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May 7.-The“ Description of the are two very remarkable arched rocks: Valley of the Ligovca," by the Hon. one of the openings is about 60 feet Mr Strangways, was read. The river high, and between 50 and 60 feet Ligovca, or Doordorovca, issues from wide. It is formed in a basaltic rock, the lake Doordoroff, fifteen miles to resting on green sand, and does not the south-west of St Petersburgh. At contain any fossils. a short distance from this lake, it is June 4. —The reading of Mr Tayexpanded into a second, and finally lor's paper, “On the smelting of Tindischarges itself into the Gulf of Fin. ores in Cornwall and Devonshire,” beland, through a marsh which is daily gun at last, was concluded at the preincreasing in extent. In the upper sent meeting. The author observes, part of its course the bed of the river. that tin-ore is found in two states, in is composed of limestone; but when veins accompanied by other metals, it leaves the second lake it passes into or in detached fragments dispersed a channel of blue clay, and its banks through alluvial matter: these are reare covered with an accumulation of spectively known by the names of gravel. The heights on the west side mine-tin and stream.tin. Mine-tin is of the valley consist of limestone. first subjected to the process of dress. The lower beds of limestone pass in- ing, by which a considerable part of to upper strata of green schist, and the extraneous minerals, as well as the as they approach the schist they ac- earthy matrix, is separated. The mequire a green colour. The fossils of tal produced from this kind of ore is the limestone are principally ortho- called block-tin, and is less pure than ceratites, and trilobites.

that from stream-tin, in consequence An extract of a letter from Mr D. of some remains of other metallic Scott, was then read. It contained substances, of which it is very difficult an account of some marine remains, entirely to deprive it. Stream-tin that had been laid bare by the river has no other metallic ore mixed with Brahmaputra, near the north-east it, except occasionally a little hæmafrontier of Bengal. The Garton hills, titic iron. This furnishes the grainwhich are in the vicinity of the Brah- tin of commerce. In dressing minemaputra, are of two formations; the tin it is necessary to have it very first, which occasionally rise to the minutely pulverised, in consequence height of from 2000 to 3000 feet, con. of its being so intimately dispersed sist of granite, with veins of quartz through the matrix, a large part of and felspar; the second, which rest which, from the great specific gravity upon these, seem to have been depo- of the ore, may be removed by wash. sited from water, as their strata are ing. It is then smelted in the comnearly horizontal. It is under or mon reverberatory furnace, mixed through one of these latter that the with Welsh culm and lime, and expo. bed of shells appears to extend. sed to a very strong heat, so as to re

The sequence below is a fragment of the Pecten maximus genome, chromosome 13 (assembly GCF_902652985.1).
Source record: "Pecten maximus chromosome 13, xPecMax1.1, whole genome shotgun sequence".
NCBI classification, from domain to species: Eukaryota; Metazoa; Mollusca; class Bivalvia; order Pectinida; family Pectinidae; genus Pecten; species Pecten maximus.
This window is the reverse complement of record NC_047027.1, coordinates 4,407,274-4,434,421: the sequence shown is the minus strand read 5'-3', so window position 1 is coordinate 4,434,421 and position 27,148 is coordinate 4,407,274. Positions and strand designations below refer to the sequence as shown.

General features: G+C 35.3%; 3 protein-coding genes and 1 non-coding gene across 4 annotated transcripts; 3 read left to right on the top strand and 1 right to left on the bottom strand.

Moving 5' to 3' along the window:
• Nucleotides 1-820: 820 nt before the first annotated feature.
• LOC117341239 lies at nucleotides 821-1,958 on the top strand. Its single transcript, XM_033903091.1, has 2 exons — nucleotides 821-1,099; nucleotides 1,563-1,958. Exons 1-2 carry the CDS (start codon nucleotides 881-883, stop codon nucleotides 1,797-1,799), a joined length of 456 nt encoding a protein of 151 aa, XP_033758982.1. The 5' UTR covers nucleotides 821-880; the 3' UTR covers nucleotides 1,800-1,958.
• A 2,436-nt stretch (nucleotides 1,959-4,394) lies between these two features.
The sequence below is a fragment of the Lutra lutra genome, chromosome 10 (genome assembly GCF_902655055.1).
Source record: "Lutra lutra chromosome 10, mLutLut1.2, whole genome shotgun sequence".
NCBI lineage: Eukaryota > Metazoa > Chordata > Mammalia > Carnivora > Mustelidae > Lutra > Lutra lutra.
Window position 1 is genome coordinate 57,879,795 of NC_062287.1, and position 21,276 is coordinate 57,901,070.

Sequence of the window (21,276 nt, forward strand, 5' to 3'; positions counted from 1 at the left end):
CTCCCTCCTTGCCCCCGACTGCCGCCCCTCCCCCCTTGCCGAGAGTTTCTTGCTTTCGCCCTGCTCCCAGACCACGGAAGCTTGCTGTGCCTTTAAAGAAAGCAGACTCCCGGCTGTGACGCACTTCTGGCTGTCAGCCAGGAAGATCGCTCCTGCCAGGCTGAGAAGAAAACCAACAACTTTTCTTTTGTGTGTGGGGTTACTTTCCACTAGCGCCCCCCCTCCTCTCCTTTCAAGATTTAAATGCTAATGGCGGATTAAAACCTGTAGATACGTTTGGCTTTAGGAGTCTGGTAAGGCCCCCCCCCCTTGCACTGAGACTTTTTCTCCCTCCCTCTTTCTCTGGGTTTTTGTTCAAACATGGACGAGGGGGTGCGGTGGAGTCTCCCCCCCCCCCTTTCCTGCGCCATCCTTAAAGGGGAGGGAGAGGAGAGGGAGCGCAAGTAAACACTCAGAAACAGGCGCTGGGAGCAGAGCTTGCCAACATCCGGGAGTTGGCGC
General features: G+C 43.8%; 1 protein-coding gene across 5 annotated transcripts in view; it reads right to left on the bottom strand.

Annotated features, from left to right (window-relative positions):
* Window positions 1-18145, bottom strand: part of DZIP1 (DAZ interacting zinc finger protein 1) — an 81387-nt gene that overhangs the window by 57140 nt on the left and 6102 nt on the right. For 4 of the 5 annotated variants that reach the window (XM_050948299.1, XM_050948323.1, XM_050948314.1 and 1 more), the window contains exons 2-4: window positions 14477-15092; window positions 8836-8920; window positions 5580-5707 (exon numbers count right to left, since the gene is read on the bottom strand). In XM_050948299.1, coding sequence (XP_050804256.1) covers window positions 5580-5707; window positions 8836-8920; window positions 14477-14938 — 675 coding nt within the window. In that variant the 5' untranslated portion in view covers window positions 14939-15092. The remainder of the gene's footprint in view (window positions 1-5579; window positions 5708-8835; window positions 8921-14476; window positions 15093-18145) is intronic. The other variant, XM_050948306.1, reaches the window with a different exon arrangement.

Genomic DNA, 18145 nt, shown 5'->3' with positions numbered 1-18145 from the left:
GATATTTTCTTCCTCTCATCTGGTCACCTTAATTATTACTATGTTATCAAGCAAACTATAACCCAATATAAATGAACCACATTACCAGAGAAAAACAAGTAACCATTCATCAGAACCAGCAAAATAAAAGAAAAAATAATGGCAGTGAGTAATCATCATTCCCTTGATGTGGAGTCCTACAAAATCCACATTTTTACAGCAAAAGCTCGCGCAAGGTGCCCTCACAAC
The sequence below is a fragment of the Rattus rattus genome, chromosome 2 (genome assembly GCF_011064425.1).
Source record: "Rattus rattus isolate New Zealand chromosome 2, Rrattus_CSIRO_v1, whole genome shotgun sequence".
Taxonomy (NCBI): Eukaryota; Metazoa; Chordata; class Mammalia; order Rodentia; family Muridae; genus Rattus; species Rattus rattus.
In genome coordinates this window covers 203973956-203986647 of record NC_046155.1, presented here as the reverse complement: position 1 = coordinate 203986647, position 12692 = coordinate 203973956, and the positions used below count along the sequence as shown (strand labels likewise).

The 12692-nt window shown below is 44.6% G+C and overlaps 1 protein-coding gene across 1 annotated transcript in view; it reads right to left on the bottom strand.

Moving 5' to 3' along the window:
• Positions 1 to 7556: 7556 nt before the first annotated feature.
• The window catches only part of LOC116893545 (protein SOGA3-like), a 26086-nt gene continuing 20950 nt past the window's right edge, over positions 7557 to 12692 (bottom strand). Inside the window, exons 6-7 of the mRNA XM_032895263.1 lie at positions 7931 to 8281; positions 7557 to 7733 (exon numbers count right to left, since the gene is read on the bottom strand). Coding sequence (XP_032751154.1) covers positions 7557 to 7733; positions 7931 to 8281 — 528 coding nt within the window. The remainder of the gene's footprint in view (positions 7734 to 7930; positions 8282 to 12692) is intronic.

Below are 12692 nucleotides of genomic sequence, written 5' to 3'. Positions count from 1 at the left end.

May 21.- A paper by the Right duce the whole to a state of perfect Hon. Lord Crompton was read, enti- fusion. As tin-ore consists merely tled, “ A Description of the Rocks of an oxide mixed with a quantity of which occur along a portion of the extraneous matter, the only objects south coast of the Isle of Mull.” to be attended to in smelting are to These are what are called the Carsey reduce the earthy matter to a state Rocks. The shore is composed of of perfect fusion, to which the lime basaltic columns, which rise in some contributes, and to remove the oxy. places to the height of 500 feet. There gen, which is effected by the coal.